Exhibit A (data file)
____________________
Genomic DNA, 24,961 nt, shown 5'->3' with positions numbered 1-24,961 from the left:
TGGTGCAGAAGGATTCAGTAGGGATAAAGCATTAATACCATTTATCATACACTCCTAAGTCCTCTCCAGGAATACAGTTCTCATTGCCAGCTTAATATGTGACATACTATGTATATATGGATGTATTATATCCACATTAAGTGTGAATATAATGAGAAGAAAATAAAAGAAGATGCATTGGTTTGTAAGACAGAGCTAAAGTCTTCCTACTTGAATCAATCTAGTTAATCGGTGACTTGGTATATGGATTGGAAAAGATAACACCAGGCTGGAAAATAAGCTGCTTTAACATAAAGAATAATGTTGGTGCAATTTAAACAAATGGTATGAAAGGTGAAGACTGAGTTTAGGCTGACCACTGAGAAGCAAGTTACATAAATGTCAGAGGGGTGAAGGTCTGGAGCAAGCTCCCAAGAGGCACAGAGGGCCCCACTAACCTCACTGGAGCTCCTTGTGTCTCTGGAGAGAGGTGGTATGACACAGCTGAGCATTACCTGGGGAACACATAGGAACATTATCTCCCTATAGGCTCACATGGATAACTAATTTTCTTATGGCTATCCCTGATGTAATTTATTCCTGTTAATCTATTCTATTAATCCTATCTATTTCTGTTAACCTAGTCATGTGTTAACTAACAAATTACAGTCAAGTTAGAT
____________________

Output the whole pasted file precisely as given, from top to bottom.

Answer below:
Genomic DNA, 24,961 nt, shown 5'->3' with positions numbered 1-24,961 from the left:
TGGTGCAGAAGGATTCAGTAGGGATAAAGCATTAATACCATTTATCATACACTCCTAAGTCCTCTCCAGGAATACAGTTCTCATTGCCAGCTTAATATGTGACATACTATGTATATATGGATGTATTATATCCACATTAAGTGTGAATATAATGAGAAGAAAATAAAAGAAGATGCATTGGTTTGTAAGACAGAGCTAAAGTCTTCCTACTTGAATCAATCTAGTTAATCGGTGACTTGGTATATGGATTGGAAAAGATAACACCAGGCTGGAAAATAAGCTGCTTTAACATAAAGAATAATGTTGGTGCAATTTAAACAAATGGTATGAAAGGTGAAGACTGAGTTTAGGCTGACCACTGAGAAGCAAGTTACATAAATGTCAGAGGGGTGAAGGTCTGGAGCAAGCTCCCAAGAGGCACAGAGGGCCCCACTAACCTCACTGGAGCTCCTTGTGTCTCTGGAGAGAGGTGGTATGACACAGCTGAGCATTACCTGGGGAACACATAGGAACATTATCTCCCTATAGGCTCACATGGATAACTAATTTTCTTATGGCTATCCCTGATGTAATTTATTCCTGTTAATCTATTCTATTAATCCTATCTATTTCTGTTAACCTAGTCATGTGTTAACTAACAAATTACAGTCAAGTTAGAT